If ‘punishments’ apply equally to all parties, ‘forgiveness’ also should apply the same way. The best policy for reconciliation, in my present opinion, is to convict whoever culpable for crimes and violations. I have said this before in concrete cases and I have been puzzled that why no one has gone before the Sri Lankan courts against any army violations while it is also the duty of the AG’s department. Of course one can argue that we don’t have faith in the national courts. To me that is a never ending conflictual thinking. But as we know, for some violations, army personal have already been convicted.
        In the case of the Christchurch massacre, it was an individual forgiveness to an individual, while a legal case is proceeding. I referred to it as an example. What is required in Sri Lanka is collective or community forgiveness to each other between the Sinhalese and the Tamils for reconciliation.
        You ask did anyone think the same way before? In 1971 before the insurrection, a JVP student monk Bhaddiya attacked me at Vidyodaya University. There was a disciplinary inquiry. I said that I forgive the student and left. He was convicted later for the insurrection. When he was released he came and apologised.

        • 2
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          Laksiri refers to Radhika’s questioning – “How do we balance social healing with the demand for justice; social harmony with the insistence on the search for the truth?” My observation is that the question has mainly and most congenially been answered in the abstract and not in a manner that answers the need in this country for it to stay together as a credible nation. That seems to be the problem with Ven. Rahula as well. This is reflected in the fact that over recent decades the laws of this country have undergone significant change to remove the stigma of Sinhalese preference. But in practice the way the State operates is even worse. Take the Commission of Inquiry that went into the ACF and Five Students cases which had international observers who went away in disgust. The victims’ families who came for justice were bullied, intimidated and in some instances killed, all in stark violation of existing laws. The isolation of Tamils is profound.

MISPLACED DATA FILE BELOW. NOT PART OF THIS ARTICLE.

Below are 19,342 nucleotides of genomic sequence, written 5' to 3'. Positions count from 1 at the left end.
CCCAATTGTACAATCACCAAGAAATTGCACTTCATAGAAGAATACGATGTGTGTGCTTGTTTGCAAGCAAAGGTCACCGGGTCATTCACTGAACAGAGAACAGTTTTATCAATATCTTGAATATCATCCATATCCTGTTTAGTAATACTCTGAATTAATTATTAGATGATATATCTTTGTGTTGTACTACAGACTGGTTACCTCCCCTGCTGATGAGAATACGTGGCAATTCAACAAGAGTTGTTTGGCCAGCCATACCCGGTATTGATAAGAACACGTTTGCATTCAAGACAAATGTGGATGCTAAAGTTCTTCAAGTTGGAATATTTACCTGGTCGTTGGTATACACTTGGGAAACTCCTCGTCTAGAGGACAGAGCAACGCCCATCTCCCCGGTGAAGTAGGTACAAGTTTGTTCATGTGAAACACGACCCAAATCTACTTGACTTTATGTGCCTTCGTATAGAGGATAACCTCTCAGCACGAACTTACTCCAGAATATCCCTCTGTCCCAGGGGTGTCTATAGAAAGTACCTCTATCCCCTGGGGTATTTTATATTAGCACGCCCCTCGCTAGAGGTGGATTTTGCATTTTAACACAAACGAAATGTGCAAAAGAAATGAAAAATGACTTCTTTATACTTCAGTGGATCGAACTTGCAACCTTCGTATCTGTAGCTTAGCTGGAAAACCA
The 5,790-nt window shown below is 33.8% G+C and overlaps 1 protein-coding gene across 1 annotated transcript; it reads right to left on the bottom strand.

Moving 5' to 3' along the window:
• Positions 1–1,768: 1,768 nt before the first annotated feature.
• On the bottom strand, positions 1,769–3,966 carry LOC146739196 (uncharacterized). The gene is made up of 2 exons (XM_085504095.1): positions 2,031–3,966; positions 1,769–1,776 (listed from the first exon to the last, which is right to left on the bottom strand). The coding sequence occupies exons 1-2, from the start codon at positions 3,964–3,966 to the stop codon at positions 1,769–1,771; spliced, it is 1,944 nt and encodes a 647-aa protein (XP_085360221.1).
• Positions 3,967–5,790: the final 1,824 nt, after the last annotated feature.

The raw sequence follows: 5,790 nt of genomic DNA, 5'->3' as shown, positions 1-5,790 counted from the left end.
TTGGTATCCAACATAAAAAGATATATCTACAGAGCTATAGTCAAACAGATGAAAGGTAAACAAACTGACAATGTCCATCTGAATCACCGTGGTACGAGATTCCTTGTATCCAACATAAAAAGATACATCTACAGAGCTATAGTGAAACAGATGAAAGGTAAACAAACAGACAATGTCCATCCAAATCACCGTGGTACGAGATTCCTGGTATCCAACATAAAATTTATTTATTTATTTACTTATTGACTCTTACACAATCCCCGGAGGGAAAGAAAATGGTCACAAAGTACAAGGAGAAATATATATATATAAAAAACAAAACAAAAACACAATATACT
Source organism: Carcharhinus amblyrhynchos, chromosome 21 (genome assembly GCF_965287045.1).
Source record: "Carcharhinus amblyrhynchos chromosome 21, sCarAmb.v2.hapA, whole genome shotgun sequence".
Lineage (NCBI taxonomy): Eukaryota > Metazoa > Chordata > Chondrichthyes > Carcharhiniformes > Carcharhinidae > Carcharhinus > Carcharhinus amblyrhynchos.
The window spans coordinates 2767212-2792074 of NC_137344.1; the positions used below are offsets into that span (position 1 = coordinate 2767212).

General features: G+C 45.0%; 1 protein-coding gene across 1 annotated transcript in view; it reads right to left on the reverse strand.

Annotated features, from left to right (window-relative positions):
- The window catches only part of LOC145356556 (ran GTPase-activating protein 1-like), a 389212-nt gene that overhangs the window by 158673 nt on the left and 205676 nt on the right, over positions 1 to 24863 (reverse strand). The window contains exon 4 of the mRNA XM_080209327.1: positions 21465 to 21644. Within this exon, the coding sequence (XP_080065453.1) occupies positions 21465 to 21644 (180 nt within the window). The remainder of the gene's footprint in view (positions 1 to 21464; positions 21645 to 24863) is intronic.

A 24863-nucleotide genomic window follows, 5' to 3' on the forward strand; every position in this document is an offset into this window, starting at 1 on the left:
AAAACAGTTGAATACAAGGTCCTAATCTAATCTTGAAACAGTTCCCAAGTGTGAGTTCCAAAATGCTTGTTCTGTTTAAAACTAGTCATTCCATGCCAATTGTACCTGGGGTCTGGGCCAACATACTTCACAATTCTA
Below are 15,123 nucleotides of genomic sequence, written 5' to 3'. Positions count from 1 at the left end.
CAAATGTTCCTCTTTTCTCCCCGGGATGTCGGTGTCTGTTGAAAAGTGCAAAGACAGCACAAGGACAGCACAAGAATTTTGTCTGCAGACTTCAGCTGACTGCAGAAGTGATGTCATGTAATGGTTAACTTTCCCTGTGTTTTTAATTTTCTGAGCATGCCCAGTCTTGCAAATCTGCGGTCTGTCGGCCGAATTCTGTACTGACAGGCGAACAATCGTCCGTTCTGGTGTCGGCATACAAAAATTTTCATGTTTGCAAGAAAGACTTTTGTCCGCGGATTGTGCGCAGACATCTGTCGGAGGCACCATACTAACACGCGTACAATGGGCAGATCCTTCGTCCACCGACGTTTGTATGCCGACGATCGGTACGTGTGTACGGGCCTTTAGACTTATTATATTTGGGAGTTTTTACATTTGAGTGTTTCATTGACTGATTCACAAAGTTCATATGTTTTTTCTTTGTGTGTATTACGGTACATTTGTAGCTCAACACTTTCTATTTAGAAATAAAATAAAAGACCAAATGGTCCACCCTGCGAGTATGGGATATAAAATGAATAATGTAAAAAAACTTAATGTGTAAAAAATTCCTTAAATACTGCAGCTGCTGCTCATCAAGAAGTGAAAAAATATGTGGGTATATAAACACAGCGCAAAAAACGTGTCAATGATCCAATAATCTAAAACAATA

What could have heralded reconciliation was handled by governments, who elevated criminals in uniform to heroes and patriots, in such a way that its propaganda fallout strengthened the impression in the Sinhalese mind that the Tamils are crooks and lairs. Our courts did no better. Those who sought justice and recompence were swept under the carpet to sorrow and despair in loneliness.
          In this context the pathological disconnection between Northern and Southern politics, both revelling in irrational hysteria and undeserving heroes, augurs ill for this country.

          • 4
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            Rajan,
            When general principles are expressed, they may appear abstract. It is true that concrete examples are overwhelming and “the isolation of Tamils is profound.” I don’t pretend to know the truth or the correct path. However, the solution may point to the need to separate the two and deal with both. One may have to understand that the South is not one entity. I believe the North is the same. There are also fears and grievances, real and imagined, in the South as well. I think it is necessary for the people in the North also to understand that.

        • 2
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          Lakriri Fernando

          I am surprised to see you have modified your name.

          “In the case of the Christchurch massacre, it was an individual forgiveness to an individual, while a legal case is proceeding. I referred to it as an example. What is required in Sri Lanka is collective or community forgiveness to each other between the Sinhalese and the Tamils for reconciliation.”